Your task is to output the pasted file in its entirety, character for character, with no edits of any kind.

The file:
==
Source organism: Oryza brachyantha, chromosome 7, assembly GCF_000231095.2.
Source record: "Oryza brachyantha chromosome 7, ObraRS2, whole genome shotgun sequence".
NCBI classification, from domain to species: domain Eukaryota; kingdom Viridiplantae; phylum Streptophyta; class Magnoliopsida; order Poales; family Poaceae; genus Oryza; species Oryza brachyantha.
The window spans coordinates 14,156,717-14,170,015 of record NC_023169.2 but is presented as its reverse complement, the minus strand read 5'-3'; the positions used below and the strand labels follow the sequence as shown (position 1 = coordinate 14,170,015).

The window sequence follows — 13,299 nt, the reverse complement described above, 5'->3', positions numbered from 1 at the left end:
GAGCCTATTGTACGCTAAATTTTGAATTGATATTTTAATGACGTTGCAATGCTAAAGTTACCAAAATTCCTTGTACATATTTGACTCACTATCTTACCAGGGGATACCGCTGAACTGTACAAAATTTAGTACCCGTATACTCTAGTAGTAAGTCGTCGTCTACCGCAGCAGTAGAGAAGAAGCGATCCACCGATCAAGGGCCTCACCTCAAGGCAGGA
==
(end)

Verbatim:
Source organism: Oryza brachyantha, chromosome 7, assembly GCF_000231095.2.
Source record: "Oryza brachyantha chromosome 7, ObraRS2, whole genome shotgun sequence".
NCBI classification, from domain to species: domain Eukaryota; kingdom Viridiplantae; phylum Streptophyta; class Magnoliopsida; order Poales; family Poaceae; genus Oryza; species Oryza brachyantha.
The window spans coordinates 14,156,717-14,170,015 of record NC_023169.2 but is presented as its reverse complement, the minus strand read 5'-3'; the positions used below and the strand labels follow the sequence as shown (position 1 = coordinate 14,170,015).

The window sequence follows — 13,299 nt, the reverse complement described above, 5'->3', positions numbered from 1 at the left end:
GAGCCTATTGTACGCTAAATTTTGAATTGATATTTTAATGACGTTGCAATGCTAAAGTTACCAAAATTCCTTGTACATATTTGACTCACTATCTTACCAGGGGATACCGCTGAACTGTACAAAATTTAGTACCCGTATACTCTAGTAGTAAGTCGTCGTCTACCGCAGCAGTAGAGAAGAAGCGATCCACCGATCAAGGGCCTCACCTCAAGGCAGGA